Why airline times will get longer

By | Category: Travel tips & opinions

We all hate delays – except claims companies – but it doesn’t look as though there will be fewer delays in the future without a considerable overhaul of how we manage airspace.

What makes me write that?

The release by IATA of performance statistics for 2017 is the reason.

Worldwide annual air passenger numbers exceeded four billion for the first time. Airlines connected a record number of cities worldwide, providing regular services between 20,000 cities in 2017, more than double the level of 1995.In Europe there were 1.1 billion passengers, up 8.2% over 2016 and over a quarter of all passengers used European airspace.

More of us are flying and we are taking more journeys. IATA says that in the year 2000 the average citizen flew just once every 43 months. In 2017, the figure was once every 22 months.

Most planes are not bigger than they were in 2000. That means that there are more routes, more planes and more flights. Living on islands, UK residents have the choice of ferry, train and air travel if they want to go abroad. The overwhelming choice is to use a plane because they are generally faster.

It is not unexpected then that the skies are becoming more congested. Surely as a by-product the chances of planes being delayed must  grow as well. It can be argued that regional airports have more passengers than ever but the same applies to the big four; Gatwick, Heathrow, Manchester and Stansted. And just as we face rush-hours in car traffic the same applies to airlines.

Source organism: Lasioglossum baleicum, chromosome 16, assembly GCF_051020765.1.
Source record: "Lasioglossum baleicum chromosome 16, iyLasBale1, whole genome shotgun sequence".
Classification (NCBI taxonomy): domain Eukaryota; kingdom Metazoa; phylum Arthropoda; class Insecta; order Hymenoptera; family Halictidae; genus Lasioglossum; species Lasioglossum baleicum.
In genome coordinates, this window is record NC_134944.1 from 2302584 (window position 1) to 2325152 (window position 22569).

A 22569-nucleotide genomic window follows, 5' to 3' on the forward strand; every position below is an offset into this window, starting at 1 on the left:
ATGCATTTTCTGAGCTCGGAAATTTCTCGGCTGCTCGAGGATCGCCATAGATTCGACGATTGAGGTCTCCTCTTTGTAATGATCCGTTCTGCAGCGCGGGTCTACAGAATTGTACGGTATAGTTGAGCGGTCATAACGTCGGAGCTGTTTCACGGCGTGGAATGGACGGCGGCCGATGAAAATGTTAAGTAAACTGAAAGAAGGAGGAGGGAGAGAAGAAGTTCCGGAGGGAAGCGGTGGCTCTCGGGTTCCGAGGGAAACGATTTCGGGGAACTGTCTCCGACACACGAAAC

How might airlines and airports get around this problem. One way would be to have fewer travellers. Another might be to have larger planes so there are fewer journeys but that might only be economic on the very busiest of routes. Could using regional or under-used airports provide a solution? That they are under-used suggests airlines can’t make them economic or passengers don’t want to use them.

It seems to come down into how we manage our air space. Whilst the UK might unilaterally be able to adjust how air space is used after Brexit, the problem is wider and would require international agreement.

Until then delays will happen even if airlines add minutes to their flight times to make it look as though they land on time.

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